Talking With Educators

If your child has PI, it's important that other adults he or she comes in contact with—teachers, school nurses, and administrators—understand the condition and its treatment.

Share These Important Points to Help Educators Understand

  • Explain that PI stands for "primary immmunodeficiency disease," a genetic condition that makes your child susceptible to illness and infections.
  • Reassure your child's educators that your child poses no risk to other children. PI is not contagious and cannot be spread to other children or adults.
  • Let educators know that your child can participate in classroom and playground activities.
  • Describe how common germs can be especially harmful—even life-threatening—to your child's health.
  • Request a 504 plan, a plan that you and the school develop to ensure your child receives accommodations that will ensure academic success and access to the learning environment.

Ask Educators to Help Minimize Your Child's Exposure to Germs

  • Ask educators to encourage children to stay home from school when they are sick.
  • Request that if classmates do come to school sick that they be sent to the nurse's office or separated as much as possible from your child.
  • Appeal to the educator to reinforce good hygiene and encourage children to wash their hands after sneezing, blowing their noses, or using the restroom.

Alert Educators to Recognize Potential Problems

  • Ask educators to contact you if your child appears overly tired, feverish, chilled, or exhibits symptoms including cough, congestion, runny nose, earache, difficulty breathing or headache.
  • Communicate that your child's treatment experience may result in side effects, such as fatigue, headache, or swelling at infusion site.

Talking With Family & Friends

It's important for the entire family—especially siblings—to know about PI. They need to understand that your child can live a normal life with proper treatment.

With siblings, make them aware that having PI makes their brother or sister more susceptible to getting sick. If they have friends with colds or the flu, make it a point not to bring them home.

Tell your child's friends and their parents that PI is not contagious and cannot be spread to other children or adults. Let them know that having PI does not necessarily limit a child's activities.

Important Safety Information

Important Safety Information

WARNING: Thrombosis (blood clotting) can occur with immune globulin products, including Hizentra. Risk factors can include: advanced age, prolonged immobilization, a history of blood clotting or hyperviscosity (blood thickness), use of estrogens, installed vascular catheters, and cardiovascular risk factors.

If you are at high risk of thrombosis, your doctor will prescribe Hizentra at the minimum dose and infusion rate practicable and will monitor you for signs of thrombosis and hyperviscosity. Always drink sufficient fluids before administration.

Immune Globulin Subcutaneous (Human), Hizentra®, treats various forms of primary immunodeficiency (PI) in patients age 2 and over.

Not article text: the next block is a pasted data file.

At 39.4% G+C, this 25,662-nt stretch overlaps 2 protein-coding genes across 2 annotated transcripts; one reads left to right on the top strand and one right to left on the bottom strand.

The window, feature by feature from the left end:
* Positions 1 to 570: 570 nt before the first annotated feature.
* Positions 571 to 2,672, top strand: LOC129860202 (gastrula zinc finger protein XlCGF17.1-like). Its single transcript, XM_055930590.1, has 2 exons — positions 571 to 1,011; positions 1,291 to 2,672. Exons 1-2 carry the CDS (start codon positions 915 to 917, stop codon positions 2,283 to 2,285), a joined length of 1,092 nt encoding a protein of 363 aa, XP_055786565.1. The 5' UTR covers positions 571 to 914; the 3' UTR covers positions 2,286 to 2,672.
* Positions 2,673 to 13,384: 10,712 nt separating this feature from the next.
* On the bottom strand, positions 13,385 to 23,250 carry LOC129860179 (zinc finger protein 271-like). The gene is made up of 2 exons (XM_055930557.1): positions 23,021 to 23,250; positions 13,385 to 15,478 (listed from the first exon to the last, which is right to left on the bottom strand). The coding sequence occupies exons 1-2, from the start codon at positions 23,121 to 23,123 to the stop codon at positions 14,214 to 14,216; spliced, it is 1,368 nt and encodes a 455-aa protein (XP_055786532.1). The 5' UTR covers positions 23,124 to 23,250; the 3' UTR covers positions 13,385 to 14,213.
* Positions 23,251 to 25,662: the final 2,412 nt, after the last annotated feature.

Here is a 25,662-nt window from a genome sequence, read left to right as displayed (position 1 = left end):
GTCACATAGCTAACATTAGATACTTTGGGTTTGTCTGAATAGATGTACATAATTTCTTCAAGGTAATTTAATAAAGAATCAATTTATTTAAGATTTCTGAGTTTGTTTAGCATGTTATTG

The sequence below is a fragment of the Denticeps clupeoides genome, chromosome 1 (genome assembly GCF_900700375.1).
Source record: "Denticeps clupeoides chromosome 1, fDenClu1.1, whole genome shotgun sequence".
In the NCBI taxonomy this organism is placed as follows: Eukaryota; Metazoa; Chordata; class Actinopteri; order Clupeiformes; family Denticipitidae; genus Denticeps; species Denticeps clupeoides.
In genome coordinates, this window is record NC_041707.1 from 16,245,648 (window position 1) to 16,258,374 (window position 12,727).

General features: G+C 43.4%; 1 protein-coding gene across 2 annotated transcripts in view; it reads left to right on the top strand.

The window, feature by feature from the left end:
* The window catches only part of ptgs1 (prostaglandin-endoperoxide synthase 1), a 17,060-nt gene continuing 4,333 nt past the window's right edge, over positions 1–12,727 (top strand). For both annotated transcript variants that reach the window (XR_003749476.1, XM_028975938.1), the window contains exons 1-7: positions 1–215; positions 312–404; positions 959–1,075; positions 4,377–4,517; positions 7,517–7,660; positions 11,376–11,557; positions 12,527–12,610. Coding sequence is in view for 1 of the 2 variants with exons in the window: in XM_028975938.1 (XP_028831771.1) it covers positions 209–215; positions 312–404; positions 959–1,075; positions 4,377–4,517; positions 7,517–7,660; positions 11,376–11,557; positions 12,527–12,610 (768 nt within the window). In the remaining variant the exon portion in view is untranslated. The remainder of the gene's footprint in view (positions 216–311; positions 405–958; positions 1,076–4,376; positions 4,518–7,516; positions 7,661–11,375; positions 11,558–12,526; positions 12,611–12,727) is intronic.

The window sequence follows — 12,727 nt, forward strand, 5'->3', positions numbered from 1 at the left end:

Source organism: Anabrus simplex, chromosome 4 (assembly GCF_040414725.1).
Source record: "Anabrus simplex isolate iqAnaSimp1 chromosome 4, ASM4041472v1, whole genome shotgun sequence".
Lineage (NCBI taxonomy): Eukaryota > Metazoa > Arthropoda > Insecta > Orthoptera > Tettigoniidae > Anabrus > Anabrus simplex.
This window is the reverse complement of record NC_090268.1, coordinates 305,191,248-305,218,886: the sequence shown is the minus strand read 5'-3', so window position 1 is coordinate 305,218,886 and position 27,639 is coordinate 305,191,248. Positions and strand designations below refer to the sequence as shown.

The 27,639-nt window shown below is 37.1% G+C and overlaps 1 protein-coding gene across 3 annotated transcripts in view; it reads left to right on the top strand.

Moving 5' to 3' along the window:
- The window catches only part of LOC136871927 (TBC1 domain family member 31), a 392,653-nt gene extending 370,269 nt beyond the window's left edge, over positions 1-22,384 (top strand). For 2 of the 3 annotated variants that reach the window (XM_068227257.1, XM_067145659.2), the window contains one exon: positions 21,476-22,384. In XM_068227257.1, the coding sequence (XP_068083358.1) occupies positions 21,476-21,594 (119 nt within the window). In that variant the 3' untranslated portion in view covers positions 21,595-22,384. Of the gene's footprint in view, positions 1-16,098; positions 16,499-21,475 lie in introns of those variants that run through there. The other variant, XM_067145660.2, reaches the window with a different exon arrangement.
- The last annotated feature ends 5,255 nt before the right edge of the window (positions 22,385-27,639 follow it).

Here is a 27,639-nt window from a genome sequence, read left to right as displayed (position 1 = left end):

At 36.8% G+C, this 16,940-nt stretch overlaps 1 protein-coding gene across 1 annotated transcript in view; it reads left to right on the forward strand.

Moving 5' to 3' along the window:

Tell your doctor if you have had a serious reaction to other immune globulin medicines or have been told you also have a deficiency of the immunoglobulin called IgA, as you might not be able to take Hizentra. You should not take Hizentra if you know you have hyperprolinemia (too much proline in your blood).

Infuse Hizentra under your skin only; do not inject into a blood vessel.

Allergic reactions can occur with Hizentra. If your doctor suspects you are having a bad allergic reaction or are going into shock, treatment will be discontinued. Immediately tell your doctor or go to the emergency room if you have signs of such a reaction, including hives, trouble breathing, wheezing, dizziness, or fainting.

Tell your doctor about any side effects that concern you. Immediately report symptoms that could indicate a blood clot, including pain and/or swelling of an arm or leg, with warmth over affected area; discoloration in arm or leg; unexplained shortness of breath; chest pain or discomfort that worsens with deep breathing; unexplained rapid pulse; and numbness or weakness on one side of the body. Your doctor will also monitor symptoms that could indicate hemolysis (destruction of red blood cells), and other potentially serious reactions that have been seen with Ig treatment, including aseptic meningitis syndrome (brain swelling); kidney problems; and transfusion-related acute lung injury.

The most common drug-related adverse reactions in the clinical trial for Hizentra were swelling, pain, redness, heat or itching at the site of injection; headache; back pain; diarrhea; tiredness; cough; rash; itching; nausea and vomiting.

Hizentra is made from components of human blood. The risk of transmission of infectious agents, including viruses and, theoretically, the Creutzfeldt-Jakob disease (CJD) agent, cannot be completely eliminated.

Before being treated with Hizentra, inform your doctor if you are pregnant, nursing or plan to become pregnant. Vaccines (such as measles, mumps and rubella) might not work well if you are using Hizentra. Before receiving any vaccine, tell the healthcare professional you are being treated with Hizentra.

Please see full prescribing information for Hizentra, including boxed warning and the patient product information.

You are encouraged to report negative side effects of prescription drugs to the FDA. Visit, or call 1-800-FDA-1088.

Patient/Caregiver PI Learning Center Talking With Educators, Family, and Friends
CSL Behring
Hizentra is manufactured by CSL Behring AG and distributed by CSL Behring LLC.
Hizentra® is a registered trademark of CSL Behring AG.
© 2018 CSL Behring LLC. The product information presented on this site is intended for US residents only. HIZ/09-12-0016k(1) 9/2015